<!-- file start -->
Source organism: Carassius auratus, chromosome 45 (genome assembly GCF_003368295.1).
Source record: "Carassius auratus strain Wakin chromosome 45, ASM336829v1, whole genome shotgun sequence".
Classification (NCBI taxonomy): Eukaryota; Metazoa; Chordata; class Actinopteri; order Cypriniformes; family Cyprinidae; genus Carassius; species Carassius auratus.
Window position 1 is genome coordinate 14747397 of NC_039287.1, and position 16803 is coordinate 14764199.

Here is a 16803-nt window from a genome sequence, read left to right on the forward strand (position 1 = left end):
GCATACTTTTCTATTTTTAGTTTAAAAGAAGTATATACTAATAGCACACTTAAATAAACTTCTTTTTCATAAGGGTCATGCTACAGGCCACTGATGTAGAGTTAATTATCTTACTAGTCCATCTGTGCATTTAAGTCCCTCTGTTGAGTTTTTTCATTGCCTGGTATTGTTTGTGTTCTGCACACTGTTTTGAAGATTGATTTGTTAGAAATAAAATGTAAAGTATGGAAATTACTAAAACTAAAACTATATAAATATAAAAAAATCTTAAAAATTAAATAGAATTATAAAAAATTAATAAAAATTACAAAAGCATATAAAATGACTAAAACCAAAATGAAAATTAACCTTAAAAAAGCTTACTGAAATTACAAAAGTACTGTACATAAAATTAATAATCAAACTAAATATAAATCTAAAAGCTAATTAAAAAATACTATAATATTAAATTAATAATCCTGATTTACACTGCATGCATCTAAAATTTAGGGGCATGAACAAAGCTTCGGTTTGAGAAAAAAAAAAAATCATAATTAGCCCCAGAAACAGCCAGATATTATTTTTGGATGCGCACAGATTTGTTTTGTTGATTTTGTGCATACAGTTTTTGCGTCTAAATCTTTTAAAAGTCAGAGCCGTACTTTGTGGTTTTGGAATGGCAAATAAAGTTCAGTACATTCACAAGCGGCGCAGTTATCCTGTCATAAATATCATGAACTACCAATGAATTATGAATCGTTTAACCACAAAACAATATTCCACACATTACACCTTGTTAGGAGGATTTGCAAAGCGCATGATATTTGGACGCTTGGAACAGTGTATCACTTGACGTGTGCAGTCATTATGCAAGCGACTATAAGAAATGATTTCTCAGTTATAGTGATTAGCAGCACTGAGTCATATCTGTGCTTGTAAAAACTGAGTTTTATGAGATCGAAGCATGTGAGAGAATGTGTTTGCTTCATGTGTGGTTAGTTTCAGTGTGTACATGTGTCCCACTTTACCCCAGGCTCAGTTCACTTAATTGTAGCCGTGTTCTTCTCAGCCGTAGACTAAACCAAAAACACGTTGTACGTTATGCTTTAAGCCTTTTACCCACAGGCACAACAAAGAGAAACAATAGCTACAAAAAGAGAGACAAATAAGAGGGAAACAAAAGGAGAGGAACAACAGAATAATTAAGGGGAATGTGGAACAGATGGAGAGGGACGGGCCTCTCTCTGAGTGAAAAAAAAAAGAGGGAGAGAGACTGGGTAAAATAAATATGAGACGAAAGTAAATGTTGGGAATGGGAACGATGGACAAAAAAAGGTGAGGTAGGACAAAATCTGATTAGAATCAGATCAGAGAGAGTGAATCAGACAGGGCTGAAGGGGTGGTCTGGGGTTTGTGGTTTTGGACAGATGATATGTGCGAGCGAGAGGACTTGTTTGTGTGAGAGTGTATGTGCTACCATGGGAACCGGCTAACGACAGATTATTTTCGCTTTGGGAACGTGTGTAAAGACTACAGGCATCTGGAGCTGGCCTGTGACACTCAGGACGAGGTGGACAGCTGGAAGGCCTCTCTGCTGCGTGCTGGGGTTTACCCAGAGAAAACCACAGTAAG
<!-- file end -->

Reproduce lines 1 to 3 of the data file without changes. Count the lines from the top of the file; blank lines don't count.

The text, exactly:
Source organism: Carassius auratus, chromosome 45 (genome assembly GCF_003368295.1).
Source record: "Carassius auratus strain Wakin chromosome 45, ASM336829v1, whole genome shotgun sequence".
Classification (NCBI taxonomy): Eukaryota; Metazoa; Chordata; class Actinopteri; order Cypriniformes; family Cyprinidae; genus Carassius; species Carassius auratus.